Beat Jet Lag in Advance – Try to advance your body clock when traveling eastbound. You will have to wake up earlier and go to bed earlier than you normally would. Do the reverse when headed westbound. Try this before your trip so you have a better chance of being into the right time zone when you deplane.
Choose Your Seat Carefully – The right seat is critical. Avoid seats located near the restroom and the seats that don’t recline. Sitting in the aisle makes it likely you’ll get an elbow injury. If you sleep on a certain side of the bed at home, choose a window seat on the side of the plane that provides you with a more comfortable experience and maybe some additional time to sleep.
Eat Light & Right – Look for the healthiest, leanest meal you can find, preferably at the gate before you board. Avoid spicy foods that might cause an upset stomach. In-flight meals are overly processed and salty, so they may make you feel bloated or more dehydrated during the flight.
Hydrate Like It’s Your Job – Drink water, and skip the alcohol and caffeine. The pressurized cabin usually leaves passengers a little dehydrated, so buy a large bottle of water at the gate before you board the plane and drink water steadily throughout the flight.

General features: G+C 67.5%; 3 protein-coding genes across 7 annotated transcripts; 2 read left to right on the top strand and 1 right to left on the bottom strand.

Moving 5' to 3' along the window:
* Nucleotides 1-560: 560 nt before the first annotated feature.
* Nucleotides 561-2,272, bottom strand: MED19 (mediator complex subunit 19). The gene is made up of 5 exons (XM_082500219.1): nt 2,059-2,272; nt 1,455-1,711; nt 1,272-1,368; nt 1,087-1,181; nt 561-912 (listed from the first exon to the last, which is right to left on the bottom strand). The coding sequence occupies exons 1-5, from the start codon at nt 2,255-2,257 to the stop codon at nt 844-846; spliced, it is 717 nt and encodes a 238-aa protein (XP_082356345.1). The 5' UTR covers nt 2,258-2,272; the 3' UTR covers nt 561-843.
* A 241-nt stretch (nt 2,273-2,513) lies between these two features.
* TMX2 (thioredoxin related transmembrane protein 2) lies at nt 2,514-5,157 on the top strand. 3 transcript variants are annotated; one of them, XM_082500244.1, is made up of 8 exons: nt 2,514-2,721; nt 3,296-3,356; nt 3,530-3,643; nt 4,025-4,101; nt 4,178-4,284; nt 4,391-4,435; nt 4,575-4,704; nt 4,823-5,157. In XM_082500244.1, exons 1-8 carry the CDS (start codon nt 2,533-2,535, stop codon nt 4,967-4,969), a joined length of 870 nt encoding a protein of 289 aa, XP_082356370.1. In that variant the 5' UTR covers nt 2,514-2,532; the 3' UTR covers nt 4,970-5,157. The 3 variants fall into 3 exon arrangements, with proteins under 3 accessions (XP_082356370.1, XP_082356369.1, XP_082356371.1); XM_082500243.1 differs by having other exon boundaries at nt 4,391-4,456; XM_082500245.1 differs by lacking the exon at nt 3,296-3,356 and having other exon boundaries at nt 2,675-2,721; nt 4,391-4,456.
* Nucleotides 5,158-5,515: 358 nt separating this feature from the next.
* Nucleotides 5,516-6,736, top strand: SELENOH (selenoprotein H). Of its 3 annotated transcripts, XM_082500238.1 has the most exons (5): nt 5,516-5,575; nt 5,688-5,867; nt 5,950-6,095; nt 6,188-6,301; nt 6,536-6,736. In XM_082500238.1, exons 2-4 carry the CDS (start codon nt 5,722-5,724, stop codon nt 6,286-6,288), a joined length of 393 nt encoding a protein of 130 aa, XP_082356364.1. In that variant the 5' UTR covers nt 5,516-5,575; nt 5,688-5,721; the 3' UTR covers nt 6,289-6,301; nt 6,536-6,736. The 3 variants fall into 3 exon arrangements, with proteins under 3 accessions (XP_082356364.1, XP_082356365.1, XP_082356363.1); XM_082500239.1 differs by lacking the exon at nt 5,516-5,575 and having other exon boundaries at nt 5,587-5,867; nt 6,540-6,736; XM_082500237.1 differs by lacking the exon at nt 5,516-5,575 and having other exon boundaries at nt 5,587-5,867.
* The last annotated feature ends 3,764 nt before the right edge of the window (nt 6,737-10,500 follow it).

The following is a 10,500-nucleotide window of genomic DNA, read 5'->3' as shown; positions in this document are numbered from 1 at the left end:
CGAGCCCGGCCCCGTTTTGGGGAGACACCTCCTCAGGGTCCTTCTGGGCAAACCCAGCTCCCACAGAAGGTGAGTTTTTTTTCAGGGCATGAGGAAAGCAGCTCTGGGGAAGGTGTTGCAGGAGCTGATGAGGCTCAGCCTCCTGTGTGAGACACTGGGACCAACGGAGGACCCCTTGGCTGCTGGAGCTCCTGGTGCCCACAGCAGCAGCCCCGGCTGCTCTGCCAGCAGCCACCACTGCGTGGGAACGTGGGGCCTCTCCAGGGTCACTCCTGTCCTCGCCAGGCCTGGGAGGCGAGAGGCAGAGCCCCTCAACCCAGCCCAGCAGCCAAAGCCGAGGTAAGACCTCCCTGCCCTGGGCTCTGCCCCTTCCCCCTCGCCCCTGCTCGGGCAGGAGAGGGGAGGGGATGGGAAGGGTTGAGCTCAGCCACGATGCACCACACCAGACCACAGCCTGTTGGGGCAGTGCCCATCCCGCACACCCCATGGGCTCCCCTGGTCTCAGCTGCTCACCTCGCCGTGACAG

Come Prepared to Sleep Well – Bring a comfortable travel pillow, sleep mask, earplugs or noise-canceling earphones—worth every penny to frequent fliers. Take off your watch and accessories to remind yourself that it’s bedtime. And be sure to buckle your seat belt over your blanket so that the flight attendant doesn’t need to disturb you to check it.
Freshen Up – Bring a toiletry bag with all of the usual items you use to get ready in the morning, including a toothbrush, mouthwash, deodorant, hairbrush and a fresh set of clothes. You will feel mentally more prepared to tackle the new day after freshening up.
Use a Travel Pro – Of course, the best way to sleep on an airplane is to be relaxed! They'll take care of all the details and save you any worry.